In my lifetime there were two candidates who offered real change. One was George McGovern and the other Bobby Kennedy. Neither was electable. One's campaign was cut down by the felonious Nixon administration; the other by an assassin's bullet.
There are four qualities or characteristics that we examine in selecting a presidential nominee. They are positions on the issues, personality-trust, electability, and propensity to advance fundamental change.
We rarely get past the first two qualities. For each voter, the candidate's positions on critical issues such as choice, war, support of public education, and free speech rule out the vast majority of candidates. Left with only two or three serious contenders, the issue of personality takes hold. And then we move on to the hypothetical match-ups where the pundits speculate as to which candidates do best against the various nominees of the opposing party.
Consequently, it is unusual to view a candidate through the prism of fundamental change.
Few candidates offer themselves up as advocates of change. When they do, it is not as a catalyst for progress but as part of a rant against the bureaucracy, usually the pledge to bring change to Washington.
Governors from both parties, like Jimmy Carter and Ronald Reagan promised change. Neither weakened the grip of the lobbyists, neither ended corporate welfare, neither advanced the cause of social and economic justice, though Carter tried.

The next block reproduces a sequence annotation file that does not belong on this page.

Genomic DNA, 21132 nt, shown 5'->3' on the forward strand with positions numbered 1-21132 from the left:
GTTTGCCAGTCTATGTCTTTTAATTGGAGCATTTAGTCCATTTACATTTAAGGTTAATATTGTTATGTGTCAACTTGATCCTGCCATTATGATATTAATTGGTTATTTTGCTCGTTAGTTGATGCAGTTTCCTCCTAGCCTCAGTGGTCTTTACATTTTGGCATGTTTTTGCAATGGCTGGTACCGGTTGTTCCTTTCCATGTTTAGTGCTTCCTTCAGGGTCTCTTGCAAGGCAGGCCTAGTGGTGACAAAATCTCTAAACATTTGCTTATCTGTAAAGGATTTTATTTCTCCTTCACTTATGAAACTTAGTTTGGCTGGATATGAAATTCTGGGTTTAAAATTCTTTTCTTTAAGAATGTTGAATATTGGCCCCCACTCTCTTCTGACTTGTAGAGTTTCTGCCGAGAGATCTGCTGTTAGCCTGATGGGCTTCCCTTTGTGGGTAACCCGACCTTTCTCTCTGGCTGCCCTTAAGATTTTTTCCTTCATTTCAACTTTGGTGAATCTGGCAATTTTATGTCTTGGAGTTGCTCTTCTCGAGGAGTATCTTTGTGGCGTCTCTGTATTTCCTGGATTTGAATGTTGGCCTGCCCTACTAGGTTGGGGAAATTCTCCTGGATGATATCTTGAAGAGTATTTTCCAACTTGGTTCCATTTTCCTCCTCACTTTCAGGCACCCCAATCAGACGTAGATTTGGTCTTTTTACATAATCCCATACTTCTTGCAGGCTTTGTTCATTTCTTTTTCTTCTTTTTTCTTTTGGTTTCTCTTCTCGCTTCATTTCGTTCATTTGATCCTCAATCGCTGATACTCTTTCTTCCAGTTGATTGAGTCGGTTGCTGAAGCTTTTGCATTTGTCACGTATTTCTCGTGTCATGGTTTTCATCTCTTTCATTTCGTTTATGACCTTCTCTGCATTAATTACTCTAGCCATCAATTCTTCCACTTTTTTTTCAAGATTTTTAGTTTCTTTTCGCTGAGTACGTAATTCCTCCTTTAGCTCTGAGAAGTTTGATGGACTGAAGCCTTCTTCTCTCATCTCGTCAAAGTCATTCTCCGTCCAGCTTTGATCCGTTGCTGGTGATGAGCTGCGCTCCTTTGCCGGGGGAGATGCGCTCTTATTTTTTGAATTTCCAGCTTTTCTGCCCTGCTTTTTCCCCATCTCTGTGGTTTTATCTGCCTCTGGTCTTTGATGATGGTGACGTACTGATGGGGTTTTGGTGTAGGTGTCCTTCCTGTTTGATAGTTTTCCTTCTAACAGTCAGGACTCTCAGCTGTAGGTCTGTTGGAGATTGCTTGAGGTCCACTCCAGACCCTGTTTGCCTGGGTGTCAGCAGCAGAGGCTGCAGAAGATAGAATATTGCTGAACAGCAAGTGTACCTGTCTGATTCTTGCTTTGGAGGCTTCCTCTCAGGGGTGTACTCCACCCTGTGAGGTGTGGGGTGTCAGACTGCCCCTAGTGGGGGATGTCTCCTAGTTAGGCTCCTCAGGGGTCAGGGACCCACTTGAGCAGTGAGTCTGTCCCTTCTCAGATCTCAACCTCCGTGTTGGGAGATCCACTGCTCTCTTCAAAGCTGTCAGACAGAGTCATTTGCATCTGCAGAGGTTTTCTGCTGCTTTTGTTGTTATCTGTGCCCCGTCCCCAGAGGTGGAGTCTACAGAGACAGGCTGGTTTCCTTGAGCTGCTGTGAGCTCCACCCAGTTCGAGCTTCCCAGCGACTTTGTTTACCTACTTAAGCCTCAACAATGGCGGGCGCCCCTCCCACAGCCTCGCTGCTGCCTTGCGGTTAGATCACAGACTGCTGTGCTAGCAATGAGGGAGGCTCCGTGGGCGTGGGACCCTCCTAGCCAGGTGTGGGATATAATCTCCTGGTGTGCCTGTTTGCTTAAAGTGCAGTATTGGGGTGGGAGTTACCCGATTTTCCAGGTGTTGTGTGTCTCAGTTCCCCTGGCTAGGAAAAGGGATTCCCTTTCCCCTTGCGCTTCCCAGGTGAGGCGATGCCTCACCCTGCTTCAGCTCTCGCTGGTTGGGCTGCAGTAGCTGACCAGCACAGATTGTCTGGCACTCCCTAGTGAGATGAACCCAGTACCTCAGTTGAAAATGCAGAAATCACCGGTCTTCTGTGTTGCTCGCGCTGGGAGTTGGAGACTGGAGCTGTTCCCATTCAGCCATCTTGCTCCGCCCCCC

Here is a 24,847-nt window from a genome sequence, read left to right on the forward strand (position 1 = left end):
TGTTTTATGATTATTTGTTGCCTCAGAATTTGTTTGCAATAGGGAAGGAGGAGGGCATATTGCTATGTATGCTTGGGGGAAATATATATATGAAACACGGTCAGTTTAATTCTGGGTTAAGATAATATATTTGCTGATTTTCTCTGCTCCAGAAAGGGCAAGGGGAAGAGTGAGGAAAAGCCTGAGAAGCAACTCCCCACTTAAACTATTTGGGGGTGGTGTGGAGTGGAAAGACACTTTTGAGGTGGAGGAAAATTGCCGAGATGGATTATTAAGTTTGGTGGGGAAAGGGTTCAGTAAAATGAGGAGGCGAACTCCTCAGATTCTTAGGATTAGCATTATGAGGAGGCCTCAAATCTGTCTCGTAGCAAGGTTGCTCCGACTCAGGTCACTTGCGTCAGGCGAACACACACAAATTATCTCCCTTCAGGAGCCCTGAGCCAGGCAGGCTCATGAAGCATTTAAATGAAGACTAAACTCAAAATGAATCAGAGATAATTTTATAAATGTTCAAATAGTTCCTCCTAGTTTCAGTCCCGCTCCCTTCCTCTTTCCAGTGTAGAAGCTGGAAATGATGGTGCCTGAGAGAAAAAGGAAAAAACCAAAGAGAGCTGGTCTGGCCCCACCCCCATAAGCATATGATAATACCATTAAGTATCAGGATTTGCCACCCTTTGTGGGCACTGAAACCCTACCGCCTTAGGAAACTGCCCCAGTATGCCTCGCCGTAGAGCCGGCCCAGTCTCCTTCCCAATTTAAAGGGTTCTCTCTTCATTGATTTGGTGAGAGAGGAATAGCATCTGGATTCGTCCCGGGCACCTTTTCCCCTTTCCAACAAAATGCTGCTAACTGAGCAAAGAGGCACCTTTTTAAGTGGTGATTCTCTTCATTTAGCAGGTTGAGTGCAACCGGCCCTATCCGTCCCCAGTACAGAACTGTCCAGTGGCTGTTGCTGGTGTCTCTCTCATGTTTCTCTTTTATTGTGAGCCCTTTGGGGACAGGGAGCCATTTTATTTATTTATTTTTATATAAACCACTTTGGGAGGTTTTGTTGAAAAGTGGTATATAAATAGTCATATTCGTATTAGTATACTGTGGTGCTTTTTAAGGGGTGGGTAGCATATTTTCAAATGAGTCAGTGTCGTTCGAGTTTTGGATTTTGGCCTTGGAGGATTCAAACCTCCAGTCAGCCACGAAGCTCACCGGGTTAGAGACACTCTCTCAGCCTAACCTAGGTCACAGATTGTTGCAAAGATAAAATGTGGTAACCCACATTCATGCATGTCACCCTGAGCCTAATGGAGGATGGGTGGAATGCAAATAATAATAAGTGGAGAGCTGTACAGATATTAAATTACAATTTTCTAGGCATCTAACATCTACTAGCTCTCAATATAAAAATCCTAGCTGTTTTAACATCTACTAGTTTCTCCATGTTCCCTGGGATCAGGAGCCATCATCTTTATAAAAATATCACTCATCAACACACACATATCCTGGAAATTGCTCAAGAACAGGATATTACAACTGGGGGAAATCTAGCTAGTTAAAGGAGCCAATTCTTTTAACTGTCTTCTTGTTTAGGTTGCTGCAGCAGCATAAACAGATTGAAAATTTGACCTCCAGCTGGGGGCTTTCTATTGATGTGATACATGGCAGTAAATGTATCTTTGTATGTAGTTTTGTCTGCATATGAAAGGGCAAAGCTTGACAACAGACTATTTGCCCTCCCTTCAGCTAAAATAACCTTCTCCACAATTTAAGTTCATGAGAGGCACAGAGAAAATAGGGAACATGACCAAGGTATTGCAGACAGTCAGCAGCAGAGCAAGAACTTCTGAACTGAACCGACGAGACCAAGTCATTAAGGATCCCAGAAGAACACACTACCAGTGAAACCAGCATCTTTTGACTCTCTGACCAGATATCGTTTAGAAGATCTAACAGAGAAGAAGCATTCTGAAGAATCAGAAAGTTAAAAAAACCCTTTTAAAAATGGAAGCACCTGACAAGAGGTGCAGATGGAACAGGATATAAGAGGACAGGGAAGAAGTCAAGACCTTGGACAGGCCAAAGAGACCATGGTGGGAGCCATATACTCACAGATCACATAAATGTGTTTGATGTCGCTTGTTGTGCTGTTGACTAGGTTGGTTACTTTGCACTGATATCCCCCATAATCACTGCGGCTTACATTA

Barack Obama provides the opportunity for the Democrats to nominate a candidate who is sound on the issues, has the personality and public trust to win, and is promises fundamental change. On issues from war to poverty, economic development to the environment, Obama knows the priorities.
Most importantly his campaign statements and his performance as a United States Senator demonstrates he appreciates the narrow path a president must navigate to stand on principle and to compromise when required.
There is no one thing that Obama has said or done that leads me to the conclusion that he is to be trusted in uncharted waters, but it is the compilation of his record.
- He was prepared to stand before popular sentiment in 2002 and 2003 and question the foundations for the war in Iraq.
- He understands that to combat poverty, we need to enhance the family and advance public education.
- He appreciates the problems created by NAFTA and that we need to make American products competitive abroad while we protect jobs in this country.
- He recognized the mistake made by Congress in compromising our civil rights and civil liberties in the overzealous attempt to ferret out terrorists.
i admire his appreciation for liberties and rights, his determination to get to the root of poverty, and his commitment to economic justice.
Most impressive was his judgment in questioning the premise of the Iraq war. He performed far better than the so-called more experienced and mature leaders who should have known better. That is why I trust him with our future.